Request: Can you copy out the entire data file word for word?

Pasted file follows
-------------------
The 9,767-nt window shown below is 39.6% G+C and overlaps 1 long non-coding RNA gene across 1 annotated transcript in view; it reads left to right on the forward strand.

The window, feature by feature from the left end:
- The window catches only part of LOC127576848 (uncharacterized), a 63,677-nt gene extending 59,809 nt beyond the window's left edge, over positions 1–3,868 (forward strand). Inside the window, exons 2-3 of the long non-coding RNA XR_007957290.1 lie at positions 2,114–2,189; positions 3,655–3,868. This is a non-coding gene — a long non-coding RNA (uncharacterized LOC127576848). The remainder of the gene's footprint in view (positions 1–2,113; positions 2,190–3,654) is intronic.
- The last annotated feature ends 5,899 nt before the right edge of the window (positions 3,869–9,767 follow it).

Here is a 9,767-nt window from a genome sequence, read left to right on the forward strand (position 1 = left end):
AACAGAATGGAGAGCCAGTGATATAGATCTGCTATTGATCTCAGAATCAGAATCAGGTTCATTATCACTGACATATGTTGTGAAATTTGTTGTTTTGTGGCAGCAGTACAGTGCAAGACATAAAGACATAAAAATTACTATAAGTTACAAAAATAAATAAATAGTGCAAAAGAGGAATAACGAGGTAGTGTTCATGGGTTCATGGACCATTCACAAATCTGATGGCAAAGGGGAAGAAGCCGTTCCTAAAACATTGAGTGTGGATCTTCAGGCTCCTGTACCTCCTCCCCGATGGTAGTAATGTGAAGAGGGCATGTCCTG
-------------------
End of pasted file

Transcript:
The 9,767-nt window shown below is 39.6% G+C and overlaps 1 long non-coding RNA gene across 1 annotated transcript in view; it reads left to right on the forward strand.

The window, feature by feature from the left end:
- The window catches only part of LOC127576848 (uncharacterized), a 63,677-nt gene extending 59,809 nt beyond the window's left edge, over positions 1–3,868 (forward strand). Inside the window, exons 2-3 of the long non-coding RNA XR_007957290.1 lie at positions 2,114–2,189; positions 3,655–3,868. This is a non-coding gene — a long non-coding RNA (uncharacterized LOC127576848). The remainder of the gene's footprint in view (positions 1–2,113; positions 2,190–3,654) is intronic.
- The last annotated feature ends 5,899 nt before the right edge of the window (positions 3,869–9,767 follow it).

Here is a 9,767-nt window from a genome sequence, read left to right on the forward strand (position 1 = left end):
AACAGAATGGAGAGCCAGTGATATAGATCTGCTATTGATCTCAGAATCAGAATCAGGTTCATTATCACTGACATATGTTGTGAAATTTGTTGTTTTGTGGCAGCAGTACAGTGCAAGACATAAAGACATAAAAATTACTATAAGTTACAAAAATAAATAAATAGTGCAAAAGAGGAATAACGAGGTAGTGTTCATGGGTTCATGGACCATTCACAAATCTGATGGCAAAGGGGAAGAAGCCGTTCCTAAAACATTGAGTGTGGATCTTCAGGCTCCTGTACCTCCTCCCCGATGGTAGTAATGTGAAGAGGGCATGTCCTG